Through streamlined processes, organizations save time, reduce errors and their associated costs, and improve overall efficiency. 

5. Leadership development for continued success 

Within Six Sigma, leadership development ensures the organization continues to succeed. Six Sigma develops leaders at all levels, fostering consistency throughout the organization, and empowering staff to embrace an improvement mindset. By investing in leadership development, businesses create a culture of continuous improvement and drive their teams towards exceptional performance. 

To facilitate effective leadership development within the Six Sigma framework, the methodology invokes a martial arts approach through a “belt” system. Each “belt” represents the level at which the person’s understands and has used the Six Sigma method. These categories are: 

White Belts 

White Belts are the entry-level participants in Six Sigma. Through a few hours of introductory training, they gain a foundational understanding of the approach and its core principles. 

While White Belts are not directly involved in projects, they serve as important contributors to the overall knowledge-sharing and improvement efforts within the organization. 

Yellow Belts 

Yellow Belts have a deeper understanding of Six Sigma principles and play a supporting role in process mapping and improvement initiatives. 

They contribute their knowledge and skills to identify opportunities for optimization and collaborate with Green and Black Belts to drive effective change.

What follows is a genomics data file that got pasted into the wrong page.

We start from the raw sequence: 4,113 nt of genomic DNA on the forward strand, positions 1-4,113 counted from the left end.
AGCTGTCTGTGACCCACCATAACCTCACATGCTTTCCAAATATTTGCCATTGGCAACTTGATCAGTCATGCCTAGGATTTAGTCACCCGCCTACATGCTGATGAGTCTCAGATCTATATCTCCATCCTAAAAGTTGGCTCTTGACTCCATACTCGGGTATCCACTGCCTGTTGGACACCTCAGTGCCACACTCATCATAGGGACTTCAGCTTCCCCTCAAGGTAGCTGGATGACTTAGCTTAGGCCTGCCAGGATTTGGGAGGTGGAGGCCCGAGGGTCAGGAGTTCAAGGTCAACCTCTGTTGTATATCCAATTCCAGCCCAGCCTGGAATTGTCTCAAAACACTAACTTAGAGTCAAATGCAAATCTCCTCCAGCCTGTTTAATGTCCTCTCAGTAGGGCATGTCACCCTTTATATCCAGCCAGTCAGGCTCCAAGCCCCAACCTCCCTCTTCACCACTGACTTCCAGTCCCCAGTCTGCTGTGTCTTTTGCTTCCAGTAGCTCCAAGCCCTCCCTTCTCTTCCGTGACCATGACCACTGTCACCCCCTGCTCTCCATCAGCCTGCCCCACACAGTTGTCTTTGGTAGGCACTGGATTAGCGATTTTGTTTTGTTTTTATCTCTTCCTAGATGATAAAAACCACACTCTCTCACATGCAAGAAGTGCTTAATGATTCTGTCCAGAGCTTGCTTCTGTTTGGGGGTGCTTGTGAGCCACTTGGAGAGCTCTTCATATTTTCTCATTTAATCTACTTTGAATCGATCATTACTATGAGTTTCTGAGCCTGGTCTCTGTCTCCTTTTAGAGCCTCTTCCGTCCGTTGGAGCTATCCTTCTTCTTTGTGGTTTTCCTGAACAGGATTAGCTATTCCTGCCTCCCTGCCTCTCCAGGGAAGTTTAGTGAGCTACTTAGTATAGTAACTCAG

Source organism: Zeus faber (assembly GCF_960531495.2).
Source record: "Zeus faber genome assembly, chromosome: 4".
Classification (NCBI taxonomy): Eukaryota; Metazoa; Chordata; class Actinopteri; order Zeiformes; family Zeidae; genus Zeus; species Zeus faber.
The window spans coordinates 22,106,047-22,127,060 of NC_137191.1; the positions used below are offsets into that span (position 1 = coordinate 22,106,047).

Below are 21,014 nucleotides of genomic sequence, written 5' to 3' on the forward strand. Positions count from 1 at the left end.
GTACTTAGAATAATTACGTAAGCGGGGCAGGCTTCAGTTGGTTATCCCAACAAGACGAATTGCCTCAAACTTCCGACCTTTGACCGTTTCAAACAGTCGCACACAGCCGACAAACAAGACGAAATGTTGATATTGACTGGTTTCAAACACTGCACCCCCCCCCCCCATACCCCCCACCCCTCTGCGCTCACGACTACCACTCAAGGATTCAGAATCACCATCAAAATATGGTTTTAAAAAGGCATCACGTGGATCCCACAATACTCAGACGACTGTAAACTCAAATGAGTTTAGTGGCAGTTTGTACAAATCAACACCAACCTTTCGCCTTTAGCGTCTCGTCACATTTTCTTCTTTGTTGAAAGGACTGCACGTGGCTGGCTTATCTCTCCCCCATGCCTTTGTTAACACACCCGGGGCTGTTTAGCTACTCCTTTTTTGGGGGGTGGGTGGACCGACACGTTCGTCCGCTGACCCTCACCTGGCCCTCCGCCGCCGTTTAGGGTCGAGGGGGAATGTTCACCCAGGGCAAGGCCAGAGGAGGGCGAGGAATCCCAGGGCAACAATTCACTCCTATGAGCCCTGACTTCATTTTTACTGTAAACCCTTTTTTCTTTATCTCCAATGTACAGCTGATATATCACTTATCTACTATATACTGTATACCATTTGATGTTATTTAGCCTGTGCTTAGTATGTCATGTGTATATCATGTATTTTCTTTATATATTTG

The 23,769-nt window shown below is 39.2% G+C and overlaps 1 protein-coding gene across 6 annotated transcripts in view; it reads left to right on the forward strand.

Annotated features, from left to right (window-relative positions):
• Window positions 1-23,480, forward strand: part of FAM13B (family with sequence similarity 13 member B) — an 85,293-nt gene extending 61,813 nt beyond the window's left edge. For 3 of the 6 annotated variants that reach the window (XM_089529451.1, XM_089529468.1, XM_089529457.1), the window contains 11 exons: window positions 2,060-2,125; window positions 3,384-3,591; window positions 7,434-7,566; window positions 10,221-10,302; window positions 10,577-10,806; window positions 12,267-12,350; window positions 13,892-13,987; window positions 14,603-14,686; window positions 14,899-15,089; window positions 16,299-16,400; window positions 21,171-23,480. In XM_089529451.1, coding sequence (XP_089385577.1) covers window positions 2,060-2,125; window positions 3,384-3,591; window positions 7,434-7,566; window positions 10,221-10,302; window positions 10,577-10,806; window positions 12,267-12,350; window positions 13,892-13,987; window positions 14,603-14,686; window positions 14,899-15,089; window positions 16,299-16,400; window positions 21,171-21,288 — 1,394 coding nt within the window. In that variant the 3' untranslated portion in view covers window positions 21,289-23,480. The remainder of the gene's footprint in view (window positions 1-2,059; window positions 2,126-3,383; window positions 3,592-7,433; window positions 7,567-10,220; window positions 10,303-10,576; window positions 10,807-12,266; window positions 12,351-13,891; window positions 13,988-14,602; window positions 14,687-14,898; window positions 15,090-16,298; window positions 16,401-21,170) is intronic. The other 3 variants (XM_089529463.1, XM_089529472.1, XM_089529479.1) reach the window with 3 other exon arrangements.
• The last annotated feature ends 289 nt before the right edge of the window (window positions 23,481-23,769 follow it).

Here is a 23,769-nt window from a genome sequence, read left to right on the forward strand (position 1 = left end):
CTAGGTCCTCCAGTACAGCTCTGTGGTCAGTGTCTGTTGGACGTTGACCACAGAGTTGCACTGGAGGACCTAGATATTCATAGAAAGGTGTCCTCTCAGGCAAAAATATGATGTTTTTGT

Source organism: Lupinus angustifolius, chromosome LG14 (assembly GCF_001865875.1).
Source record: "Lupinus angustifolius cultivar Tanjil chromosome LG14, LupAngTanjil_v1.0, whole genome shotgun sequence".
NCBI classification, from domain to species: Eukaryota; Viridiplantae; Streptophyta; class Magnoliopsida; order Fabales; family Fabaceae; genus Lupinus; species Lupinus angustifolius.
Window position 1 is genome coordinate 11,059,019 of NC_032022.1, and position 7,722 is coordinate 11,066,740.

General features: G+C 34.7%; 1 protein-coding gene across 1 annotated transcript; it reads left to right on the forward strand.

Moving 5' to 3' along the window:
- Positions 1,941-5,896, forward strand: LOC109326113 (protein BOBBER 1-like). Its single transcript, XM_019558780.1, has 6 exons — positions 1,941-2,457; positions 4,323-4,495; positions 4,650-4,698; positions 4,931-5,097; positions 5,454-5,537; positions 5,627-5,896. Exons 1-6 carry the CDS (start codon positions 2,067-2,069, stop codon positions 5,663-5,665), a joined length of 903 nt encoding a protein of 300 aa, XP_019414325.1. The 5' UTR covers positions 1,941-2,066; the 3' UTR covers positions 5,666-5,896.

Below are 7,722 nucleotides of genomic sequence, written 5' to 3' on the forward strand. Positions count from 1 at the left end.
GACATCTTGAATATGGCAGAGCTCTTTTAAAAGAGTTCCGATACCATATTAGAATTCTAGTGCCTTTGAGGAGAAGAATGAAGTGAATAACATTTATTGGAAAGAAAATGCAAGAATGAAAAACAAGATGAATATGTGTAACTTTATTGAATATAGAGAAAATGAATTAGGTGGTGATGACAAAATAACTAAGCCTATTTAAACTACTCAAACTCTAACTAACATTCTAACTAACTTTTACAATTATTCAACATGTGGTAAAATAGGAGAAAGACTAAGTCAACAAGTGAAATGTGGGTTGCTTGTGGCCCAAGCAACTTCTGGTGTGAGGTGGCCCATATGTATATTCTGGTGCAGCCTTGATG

Green Belts 

The Green Belt represents a significant step forward in leadership development within the Six Sigma hierarchy. They have a Black Belt mentor who guides them in applying Six Sigma methodologies to their daily work. 

Green Belts actively utilize Six Sigma principles and tools, taking leadership roles in specific projects. Their expertise and understanding of process improvement contribute to driving positive change within their teams and across the organization. 

A man wearing a black belt, representing the level of Six Sigma mastery.

Do you have what it takes to don a Black Belt in Six Sigma?

Black Belts 

The Black Belt level signifies a high level of expertise and advanced knowledge in Six Sigma. Black Belts possess advanced team management skills and are well-versed in the intricacies of project tools and design processes. 

With their analytical prowess and mastery of software tools, Black Belts drive data-driven decision-making and conduct in-depth analysis to identify root causes and implement effective solutions. 

Master Black Belts 

At the highest level of leadership development in Six Sigma, we find the Master Black Belts. These individuals have the requisite knowledge and experience needed to manage Black and Green Belts effectively.